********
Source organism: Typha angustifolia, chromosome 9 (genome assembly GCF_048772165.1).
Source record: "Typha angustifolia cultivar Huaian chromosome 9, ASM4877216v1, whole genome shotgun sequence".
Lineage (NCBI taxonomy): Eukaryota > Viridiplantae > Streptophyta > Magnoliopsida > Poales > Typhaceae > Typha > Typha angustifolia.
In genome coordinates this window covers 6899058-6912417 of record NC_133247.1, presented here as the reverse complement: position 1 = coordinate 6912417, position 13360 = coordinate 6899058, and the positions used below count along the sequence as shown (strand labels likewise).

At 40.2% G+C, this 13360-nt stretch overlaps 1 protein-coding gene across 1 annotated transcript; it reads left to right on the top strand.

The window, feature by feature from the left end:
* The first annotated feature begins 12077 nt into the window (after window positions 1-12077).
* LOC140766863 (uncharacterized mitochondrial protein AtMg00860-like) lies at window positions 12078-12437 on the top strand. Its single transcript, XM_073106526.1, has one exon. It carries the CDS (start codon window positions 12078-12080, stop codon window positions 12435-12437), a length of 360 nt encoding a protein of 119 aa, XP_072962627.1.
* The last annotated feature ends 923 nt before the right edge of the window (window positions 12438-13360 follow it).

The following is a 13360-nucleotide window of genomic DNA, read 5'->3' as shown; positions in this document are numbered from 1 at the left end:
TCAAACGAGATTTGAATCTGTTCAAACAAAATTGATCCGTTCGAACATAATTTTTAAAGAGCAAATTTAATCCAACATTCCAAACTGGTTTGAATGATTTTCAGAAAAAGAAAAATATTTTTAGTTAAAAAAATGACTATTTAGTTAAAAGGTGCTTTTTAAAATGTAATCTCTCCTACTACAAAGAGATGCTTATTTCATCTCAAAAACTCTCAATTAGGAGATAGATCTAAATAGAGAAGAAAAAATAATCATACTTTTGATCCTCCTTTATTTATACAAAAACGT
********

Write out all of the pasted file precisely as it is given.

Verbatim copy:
Source organism: Typha angustifolia, chromosome 9 (genome assembly GCF_048772165.1).
Source record: "Typha angustifolia cultivar Huaian chromosome 9, ASM4877216v1, whole genome shotgun sequence".
Lineage (NCBI taxonomy): Eukaryota > Viridiplantae > Streptophyta > Magnoliopsida > Poales > Typhaceae > Typha > Typha angustifolia.
In genome coordinates this window covers 6899058-6912417 of record NC_133247.1, presented here as the reverse complement: position 1 = coordinate 6912417, position 13360 = coordinate 6899058, and the positions used below count along the sequence as shown (strand labels likewise).

At 40.2% G+C, this 13360-nt stretch overlaps 1 protein-coding gene across 1 annotated transcript; it reads left to right on the top strand.

The window, feature by feature from the left end:
* The first annotated feature begins 12077 nt into the window (after window positions 1-12077).
* LOC140766863 (uncharacterized mitochondrial protein AtMg00860-like) lies at window positions 12078-12437 on the top strand. Its single transcript, XM_073106526.1, has one exon. It carries the CDS (start codon window positions 12078-12080, stop codon window positions 12435-12437), a length of 360 nt encoding a protein of 119 aa, XP_072962627.1.
* The last annotated feature ends 923 nt before the right edge of the window (window positions 12438-13360 follow it).

The following is a 13360-nucleotide window of genomic DNA, read 5'->3' as shown; positions in this document are numbered from 1 at the left end:
TCAAACGAGATTTGAATCTGTTCAAACAAAATTGATCCGTTCGAACATAATTTTTAAAGAGCAAATTTAATCCAACATTCCAAACTGGTTTGAATGATTTTCAGAAAAAGAAAAATATTTTTAGTTAAAAAAATGACTATTTAGTTAAAAGGTGCTTTTTAAAATGTAATCTCTCCTACTACAAAGAGATGCTTATTTCATCTCAAAAACTCTCAATTAGGAGATAGATCTAAATAGAGAAGAAAAAATAATCATACTTTTGATCCTCCTTTATTTATACAAAAACGT